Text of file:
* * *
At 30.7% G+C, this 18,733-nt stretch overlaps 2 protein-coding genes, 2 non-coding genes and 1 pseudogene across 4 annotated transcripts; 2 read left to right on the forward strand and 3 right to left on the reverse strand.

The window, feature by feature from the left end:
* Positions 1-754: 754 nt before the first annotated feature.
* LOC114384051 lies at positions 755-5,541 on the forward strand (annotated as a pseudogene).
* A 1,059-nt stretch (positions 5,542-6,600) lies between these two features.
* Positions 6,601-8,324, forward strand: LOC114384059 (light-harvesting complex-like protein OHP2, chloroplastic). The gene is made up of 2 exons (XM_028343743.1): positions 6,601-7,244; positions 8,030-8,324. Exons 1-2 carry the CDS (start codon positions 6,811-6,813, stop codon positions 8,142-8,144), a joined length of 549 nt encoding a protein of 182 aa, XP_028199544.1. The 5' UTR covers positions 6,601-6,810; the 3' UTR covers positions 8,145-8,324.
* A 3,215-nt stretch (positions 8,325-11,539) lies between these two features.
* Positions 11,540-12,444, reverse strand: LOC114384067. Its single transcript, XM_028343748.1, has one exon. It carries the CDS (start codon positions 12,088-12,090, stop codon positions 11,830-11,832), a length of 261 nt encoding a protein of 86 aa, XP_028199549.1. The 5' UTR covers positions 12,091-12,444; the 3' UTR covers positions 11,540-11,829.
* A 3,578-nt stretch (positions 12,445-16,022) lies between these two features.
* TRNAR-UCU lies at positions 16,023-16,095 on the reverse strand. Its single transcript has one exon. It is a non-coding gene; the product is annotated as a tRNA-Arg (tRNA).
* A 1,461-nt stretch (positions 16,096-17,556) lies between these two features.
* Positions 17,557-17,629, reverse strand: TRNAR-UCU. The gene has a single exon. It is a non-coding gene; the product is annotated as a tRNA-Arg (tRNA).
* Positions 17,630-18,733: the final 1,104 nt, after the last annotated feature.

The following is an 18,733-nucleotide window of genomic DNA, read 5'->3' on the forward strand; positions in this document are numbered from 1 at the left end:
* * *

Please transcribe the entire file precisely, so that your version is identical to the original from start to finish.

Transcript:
At 30.7% G+C, this 18,733-nt stretch overlaps 2 protein-coding genes, 2 non-coding genes and 1 pseudogene across 4 annotated transcripts; 2 read left to right on the forward strand and 3 right to left on the reverse strand.

The window, feature by feature from the left end:
* Positions 1-754: 754 nt before the first annotated feature.
* LOC114384051 lies at positions 755-5,541 on the forward strand (annotated as a pseudogene).
* A 1,059-nt stretch (positions 5,542-6,600) lies between these two features.
* Positions 6,601-8,324, forward strand: LOC114384059 (light-harvesting complex-like protein OHP2, chloroplastic). The gene is made up of 2 exons (XM_028343743.1): positions 6,601-7,244; positions 8,030-8,324. Exons 1-2 carry the CDS (start codon positions 6,811-6,813, stop codon positions 8,142-8,144), a joined length of 549 nt encoding a protein of 182 aa, XP_028199544.1. The 5' UTR covers positions 6,601-6,810; the 3' UTR covers positions 8,145-8,324.
* A 3,215-nt stretch (positions 8,325-11,539) lies between these two features.
* Positions 11,540-12,444, reverse strand: LOC114384067. Its single transcript, XM_028343748.1, has one exon. It carries the CDS (start codon positions 12,088-12,090, stop codon positions 11,830-11,832), a length of 261 nt encoding a protein of 86 aa, XP_028199549.1. The 5' UTR covers positions 12,091-12,444; the 3' UTR covers positions 11,540-11,829.
* A 3,578-nt stretch (positions 12,445-16,022) lies between these two features.
* TRNAR-UCU lies at positions 16,023-16,095 on the reverse strand. Its single transcript has one exon. It is a non-coding gene; the product is annotated as a tRNA-Arg (tRNA).
* A 1,461-nt stretch (positions 16,096-17,556) lies between these two features.
* Positions 17,557-17,629, reverse strand: TRNAR-UCU. The gene has a single exon. It is a non-coding gene; the product is annotated as a tRNA-Arg (tRNA).
* Positions 17,630-18,733: the final 1,104 nt, after the last annotated feature.

The following is an 18,733-nucleotide window of genomic DNA, read 5'->3' on the forward strand; positions in this document are numbered from 1 at the left end: